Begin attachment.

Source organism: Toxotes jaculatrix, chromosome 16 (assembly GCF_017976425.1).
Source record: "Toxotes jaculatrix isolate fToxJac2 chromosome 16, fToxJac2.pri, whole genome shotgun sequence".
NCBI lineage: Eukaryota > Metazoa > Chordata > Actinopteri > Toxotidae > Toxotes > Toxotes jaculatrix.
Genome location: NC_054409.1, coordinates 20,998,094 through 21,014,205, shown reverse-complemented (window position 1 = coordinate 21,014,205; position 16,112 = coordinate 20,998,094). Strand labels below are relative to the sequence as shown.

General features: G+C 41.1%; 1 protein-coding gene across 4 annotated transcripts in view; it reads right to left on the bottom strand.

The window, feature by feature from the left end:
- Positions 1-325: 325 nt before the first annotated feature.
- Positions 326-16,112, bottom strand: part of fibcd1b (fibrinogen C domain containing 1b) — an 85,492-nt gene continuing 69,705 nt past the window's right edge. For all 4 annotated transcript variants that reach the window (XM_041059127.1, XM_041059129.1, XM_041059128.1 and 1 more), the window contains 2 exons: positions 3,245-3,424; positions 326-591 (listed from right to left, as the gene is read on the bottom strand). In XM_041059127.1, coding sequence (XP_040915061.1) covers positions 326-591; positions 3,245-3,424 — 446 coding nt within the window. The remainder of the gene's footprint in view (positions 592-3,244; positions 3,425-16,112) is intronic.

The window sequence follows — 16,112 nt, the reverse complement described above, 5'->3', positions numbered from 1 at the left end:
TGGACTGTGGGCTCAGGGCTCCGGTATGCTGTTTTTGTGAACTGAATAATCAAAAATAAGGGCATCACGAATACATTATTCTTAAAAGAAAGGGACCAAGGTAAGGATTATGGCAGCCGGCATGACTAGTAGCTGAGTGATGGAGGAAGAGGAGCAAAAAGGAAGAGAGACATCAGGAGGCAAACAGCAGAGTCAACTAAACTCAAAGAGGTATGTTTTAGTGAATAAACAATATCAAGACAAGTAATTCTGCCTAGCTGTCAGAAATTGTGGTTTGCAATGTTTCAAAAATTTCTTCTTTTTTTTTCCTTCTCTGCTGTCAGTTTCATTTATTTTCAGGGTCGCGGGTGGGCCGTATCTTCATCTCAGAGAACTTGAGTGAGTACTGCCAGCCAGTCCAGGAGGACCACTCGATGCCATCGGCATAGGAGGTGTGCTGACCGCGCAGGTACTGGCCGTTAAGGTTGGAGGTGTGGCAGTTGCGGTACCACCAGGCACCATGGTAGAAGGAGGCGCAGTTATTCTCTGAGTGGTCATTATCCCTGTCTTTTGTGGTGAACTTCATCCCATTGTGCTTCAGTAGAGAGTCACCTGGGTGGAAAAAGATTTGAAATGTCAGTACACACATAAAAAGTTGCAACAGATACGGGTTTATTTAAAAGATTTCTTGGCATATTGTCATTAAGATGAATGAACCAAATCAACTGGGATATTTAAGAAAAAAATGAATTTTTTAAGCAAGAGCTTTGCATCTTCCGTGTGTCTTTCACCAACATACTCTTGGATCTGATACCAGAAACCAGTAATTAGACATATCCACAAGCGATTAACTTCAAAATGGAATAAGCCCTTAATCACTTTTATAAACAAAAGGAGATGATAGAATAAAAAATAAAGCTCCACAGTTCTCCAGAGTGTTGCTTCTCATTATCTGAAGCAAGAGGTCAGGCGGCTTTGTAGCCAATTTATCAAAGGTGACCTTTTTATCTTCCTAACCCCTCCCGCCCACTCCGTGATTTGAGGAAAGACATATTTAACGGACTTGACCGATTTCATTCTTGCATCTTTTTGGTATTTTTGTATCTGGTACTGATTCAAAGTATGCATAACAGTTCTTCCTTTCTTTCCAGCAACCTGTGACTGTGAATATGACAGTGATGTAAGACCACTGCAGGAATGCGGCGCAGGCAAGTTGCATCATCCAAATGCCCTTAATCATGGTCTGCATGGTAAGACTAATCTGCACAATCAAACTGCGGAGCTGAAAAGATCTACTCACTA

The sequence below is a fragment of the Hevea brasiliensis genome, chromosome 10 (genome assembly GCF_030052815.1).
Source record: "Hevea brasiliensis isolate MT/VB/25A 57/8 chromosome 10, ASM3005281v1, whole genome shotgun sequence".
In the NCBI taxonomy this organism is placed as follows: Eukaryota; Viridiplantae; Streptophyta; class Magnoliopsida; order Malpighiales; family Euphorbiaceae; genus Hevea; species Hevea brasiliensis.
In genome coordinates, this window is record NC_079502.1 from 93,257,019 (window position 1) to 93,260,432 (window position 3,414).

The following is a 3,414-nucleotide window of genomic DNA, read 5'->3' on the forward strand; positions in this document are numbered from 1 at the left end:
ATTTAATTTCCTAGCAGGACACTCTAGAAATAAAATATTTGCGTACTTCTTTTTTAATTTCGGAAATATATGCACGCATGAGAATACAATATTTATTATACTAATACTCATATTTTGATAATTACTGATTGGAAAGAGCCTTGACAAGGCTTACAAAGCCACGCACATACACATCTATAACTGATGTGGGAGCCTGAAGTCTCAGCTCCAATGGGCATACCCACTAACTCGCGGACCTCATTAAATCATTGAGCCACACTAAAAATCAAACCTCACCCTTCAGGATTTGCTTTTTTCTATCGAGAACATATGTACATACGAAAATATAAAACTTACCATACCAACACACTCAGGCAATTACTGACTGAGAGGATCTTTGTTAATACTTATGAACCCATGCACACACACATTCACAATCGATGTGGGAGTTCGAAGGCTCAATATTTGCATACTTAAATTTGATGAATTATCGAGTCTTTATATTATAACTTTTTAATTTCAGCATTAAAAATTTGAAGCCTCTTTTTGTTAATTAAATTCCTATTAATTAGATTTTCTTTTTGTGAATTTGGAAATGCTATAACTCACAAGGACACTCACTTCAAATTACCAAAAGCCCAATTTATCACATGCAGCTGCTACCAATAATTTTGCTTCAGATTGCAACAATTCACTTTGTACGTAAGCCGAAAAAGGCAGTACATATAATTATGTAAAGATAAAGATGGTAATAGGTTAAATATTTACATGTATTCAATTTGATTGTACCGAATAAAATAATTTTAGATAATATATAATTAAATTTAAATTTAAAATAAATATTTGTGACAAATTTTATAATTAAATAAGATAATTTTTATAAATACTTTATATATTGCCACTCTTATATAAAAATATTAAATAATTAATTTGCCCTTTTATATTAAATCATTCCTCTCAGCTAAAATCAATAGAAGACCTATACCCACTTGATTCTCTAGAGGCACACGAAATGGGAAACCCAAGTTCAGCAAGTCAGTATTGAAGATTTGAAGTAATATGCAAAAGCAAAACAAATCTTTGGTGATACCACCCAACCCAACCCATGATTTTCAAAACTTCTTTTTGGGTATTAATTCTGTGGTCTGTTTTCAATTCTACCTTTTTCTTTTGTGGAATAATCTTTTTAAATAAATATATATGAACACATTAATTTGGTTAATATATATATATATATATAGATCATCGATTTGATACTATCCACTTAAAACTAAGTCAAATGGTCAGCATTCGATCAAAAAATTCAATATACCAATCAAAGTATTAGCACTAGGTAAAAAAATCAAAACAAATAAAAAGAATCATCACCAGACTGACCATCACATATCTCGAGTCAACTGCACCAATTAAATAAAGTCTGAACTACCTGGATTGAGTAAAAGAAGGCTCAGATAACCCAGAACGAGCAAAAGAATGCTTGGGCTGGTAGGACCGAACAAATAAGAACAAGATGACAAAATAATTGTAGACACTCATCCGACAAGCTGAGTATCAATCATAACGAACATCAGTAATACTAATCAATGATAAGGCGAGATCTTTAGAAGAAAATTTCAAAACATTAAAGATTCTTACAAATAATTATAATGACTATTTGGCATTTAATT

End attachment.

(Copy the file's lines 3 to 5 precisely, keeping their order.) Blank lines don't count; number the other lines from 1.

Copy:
NCBI lineage: Eukaryota > Metazoa > Chordata > Actinopteri > Toxotidae > Toxotes > Toxotes jaculatrix.
Genome location: NC_054409.1, coordinates 20,998,094 through 21,014,205, shown reverse-complemented (window position 1 = coordinate 21,014,205; position 16,112 = coordinate 20,998,094). Strand labels below are relative to the sequence as shown.

General features: G+C 41.1%; 1 protein-coding gene across 4 annotated transcripts in view; it reads right to left on the bottom strand.